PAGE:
Its hardly news that in today's market place the Internet plays a significant role in conducting business. The Internet is involved in everything from downloading purchased software to filing trademarks. Even checks are being phased out in favor of electronic transactions. Whether or not the parties realize it, prior to completing any type of online transaction, the consumer enters into an agreement with the provider. That process may be as simple as checking a box, scrolling through its terms or even just entering a password, but the purpose is the same--to enter into an agreement that controls the rights and obligations of the parties. An email exchange can also create an agreement, even without the parties intending to be bound to anything.
E-contracts were designed to make buying or subscribing to online products and services easier and quicker, without the need for the time consuming exercise of formally executing a paper contract. E-contracts were not intended to reinvent the wheel of an enforceable contract but to broaden the medium by which enforceable contracts can be prepared and executed. In a practical sense, an electronic agreement is no different than a traditional paper contract.
Just as minimum requirements are necessary for enforceable paper contracts, electronic agreements must also satisfy basic minimums.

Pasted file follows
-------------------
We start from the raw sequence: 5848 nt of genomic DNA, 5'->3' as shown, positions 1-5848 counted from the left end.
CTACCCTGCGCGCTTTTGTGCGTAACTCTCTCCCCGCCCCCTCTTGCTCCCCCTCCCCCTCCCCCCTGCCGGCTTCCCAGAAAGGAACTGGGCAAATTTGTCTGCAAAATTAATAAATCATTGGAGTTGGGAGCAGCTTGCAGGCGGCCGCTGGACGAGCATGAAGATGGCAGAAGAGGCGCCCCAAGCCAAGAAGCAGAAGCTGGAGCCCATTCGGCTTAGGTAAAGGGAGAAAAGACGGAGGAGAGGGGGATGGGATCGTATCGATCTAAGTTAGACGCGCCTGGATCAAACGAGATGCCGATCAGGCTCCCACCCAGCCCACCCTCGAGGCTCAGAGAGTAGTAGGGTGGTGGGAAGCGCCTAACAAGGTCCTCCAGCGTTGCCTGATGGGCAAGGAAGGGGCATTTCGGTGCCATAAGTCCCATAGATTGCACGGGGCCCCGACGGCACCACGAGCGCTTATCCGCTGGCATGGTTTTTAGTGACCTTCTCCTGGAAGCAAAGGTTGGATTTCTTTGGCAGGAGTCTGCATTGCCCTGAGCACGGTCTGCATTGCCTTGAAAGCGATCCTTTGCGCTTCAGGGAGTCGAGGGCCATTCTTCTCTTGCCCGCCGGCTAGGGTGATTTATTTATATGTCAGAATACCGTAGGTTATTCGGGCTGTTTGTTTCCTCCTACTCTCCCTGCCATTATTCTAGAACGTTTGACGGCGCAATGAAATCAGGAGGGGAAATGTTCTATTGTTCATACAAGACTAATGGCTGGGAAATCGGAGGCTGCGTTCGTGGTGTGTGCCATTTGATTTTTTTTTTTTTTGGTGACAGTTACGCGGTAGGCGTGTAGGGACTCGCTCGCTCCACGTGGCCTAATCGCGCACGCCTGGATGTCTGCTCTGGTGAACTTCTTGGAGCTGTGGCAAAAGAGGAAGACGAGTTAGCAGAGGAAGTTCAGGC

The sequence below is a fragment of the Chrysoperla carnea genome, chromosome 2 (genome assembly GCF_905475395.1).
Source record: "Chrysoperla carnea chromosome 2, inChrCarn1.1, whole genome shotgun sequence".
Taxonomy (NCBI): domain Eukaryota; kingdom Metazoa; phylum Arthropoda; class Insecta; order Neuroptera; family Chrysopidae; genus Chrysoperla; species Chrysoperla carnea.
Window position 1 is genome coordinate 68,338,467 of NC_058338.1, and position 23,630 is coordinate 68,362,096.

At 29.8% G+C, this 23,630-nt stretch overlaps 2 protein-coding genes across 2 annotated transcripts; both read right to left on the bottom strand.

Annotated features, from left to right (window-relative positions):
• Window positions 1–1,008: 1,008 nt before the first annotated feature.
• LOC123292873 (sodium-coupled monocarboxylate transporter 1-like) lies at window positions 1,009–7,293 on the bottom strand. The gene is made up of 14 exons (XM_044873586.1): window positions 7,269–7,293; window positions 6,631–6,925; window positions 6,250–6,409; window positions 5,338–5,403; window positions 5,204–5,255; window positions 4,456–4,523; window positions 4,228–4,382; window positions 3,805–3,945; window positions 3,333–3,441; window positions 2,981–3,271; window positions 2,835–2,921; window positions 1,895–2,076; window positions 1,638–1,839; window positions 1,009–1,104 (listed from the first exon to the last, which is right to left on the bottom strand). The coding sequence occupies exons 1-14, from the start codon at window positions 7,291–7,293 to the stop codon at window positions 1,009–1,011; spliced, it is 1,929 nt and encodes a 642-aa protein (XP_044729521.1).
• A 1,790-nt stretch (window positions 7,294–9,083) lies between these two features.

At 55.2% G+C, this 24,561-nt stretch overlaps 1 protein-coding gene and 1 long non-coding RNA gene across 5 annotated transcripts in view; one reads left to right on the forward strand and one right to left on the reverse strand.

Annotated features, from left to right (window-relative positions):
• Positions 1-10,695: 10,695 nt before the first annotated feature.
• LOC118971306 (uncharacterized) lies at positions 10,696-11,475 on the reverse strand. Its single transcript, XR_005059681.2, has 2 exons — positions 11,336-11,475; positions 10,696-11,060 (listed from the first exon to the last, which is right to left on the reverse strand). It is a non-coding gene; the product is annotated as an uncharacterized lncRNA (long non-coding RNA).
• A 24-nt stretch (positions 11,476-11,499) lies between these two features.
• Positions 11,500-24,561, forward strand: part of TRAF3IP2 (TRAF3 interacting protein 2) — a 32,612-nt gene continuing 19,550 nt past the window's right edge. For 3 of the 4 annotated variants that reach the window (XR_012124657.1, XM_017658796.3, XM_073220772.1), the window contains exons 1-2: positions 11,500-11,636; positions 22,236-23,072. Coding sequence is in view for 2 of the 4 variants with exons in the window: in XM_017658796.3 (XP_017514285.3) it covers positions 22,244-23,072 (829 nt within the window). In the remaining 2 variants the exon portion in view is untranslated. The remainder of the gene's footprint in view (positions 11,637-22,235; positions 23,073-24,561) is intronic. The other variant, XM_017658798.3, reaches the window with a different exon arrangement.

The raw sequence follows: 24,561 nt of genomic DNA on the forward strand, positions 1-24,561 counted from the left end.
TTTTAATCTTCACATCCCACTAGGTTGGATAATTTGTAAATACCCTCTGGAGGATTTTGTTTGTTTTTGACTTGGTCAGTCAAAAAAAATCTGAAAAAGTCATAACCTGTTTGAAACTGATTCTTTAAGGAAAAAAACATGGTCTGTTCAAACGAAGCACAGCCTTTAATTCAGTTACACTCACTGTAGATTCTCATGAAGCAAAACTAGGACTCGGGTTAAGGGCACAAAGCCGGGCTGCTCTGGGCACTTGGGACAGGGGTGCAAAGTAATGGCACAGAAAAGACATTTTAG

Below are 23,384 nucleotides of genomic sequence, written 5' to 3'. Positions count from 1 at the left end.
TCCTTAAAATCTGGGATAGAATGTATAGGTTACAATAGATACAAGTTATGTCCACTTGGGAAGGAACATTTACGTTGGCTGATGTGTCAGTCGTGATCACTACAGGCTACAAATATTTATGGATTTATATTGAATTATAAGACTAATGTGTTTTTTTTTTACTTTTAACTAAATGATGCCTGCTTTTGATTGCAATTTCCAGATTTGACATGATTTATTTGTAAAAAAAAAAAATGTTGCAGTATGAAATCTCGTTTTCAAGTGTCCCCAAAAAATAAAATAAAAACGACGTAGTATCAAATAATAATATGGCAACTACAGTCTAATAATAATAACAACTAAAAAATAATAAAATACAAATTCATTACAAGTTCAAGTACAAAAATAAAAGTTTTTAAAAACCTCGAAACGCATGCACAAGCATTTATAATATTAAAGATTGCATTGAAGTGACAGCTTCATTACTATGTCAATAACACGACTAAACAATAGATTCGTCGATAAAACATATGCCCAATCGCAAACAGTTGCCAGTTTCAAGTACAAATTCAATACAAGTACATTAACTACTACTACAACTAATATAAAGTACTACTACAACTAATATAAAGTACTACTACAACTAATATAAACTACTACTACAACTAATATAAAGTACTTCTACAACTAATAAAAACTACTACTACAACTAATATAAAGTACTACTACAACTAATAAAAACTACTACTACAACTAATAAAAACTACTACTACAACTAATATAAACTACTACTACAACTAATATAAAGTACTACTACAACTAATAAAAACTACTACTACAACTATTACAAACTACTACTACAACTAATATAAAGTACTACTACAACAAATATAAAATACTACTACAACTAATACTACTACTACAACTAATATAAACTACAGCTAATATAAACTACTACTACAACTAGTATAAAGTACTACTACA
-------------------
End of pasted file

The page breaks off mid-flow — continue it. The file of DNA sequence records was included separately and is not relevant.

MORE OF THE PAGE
Although using the Internet and e-contracts to purchase goods and conduct business has pitfalls, such as the possibility for abuse and the possible loss of confidentiality, when done correctly it offers many advantages. What happens when a problem arises? Are electronic agreements always enforceable? Do all e-contracts satisfy the requirements for a valid and binding relationship? Are hyperlinks embedded in an online contract binding as part of the contract? Are there any exceptions that require formal signatures? Although this is a relatively new form of contract formation, at least from an enforceability perspective, a framework to ensure the enforceability of these types of agreements has emerged, and is the focus of this article.
In the early days of e-contracts, a consumer simply had to check "I accept" on a website. Although the consumer typically knew the product purchased, usually software that was downloaded, the consumer did not always know the terms of the agreement that had been accepted. (Even today, some of the terms of e-contracts are suspect, particularly as they concern the release of personal information.) As e-contracts evolved and developed, to encourage the consumer's review of the parties' agreement, a site would force a buyer to at least go through the motion of reading the agreement, by scrolling through an agreement or allowing an agreement to be downloaded, before being allowed to confirm acceptance. Today, some agreements refer to additional terms, usually by providing a hyperlink, as incorporated in the agreement and controlling between the parties.
It took some time, but eventually e-contracts ended up in court, where the consumer sought to avoid the terms of the e-contract and the provider sought to enforce it. Interestingly, when this happened, the medium of the agreement was given little consideration by the court. The court's focus was usually on the scope of the agreement, and the information and notice provided to the consumer.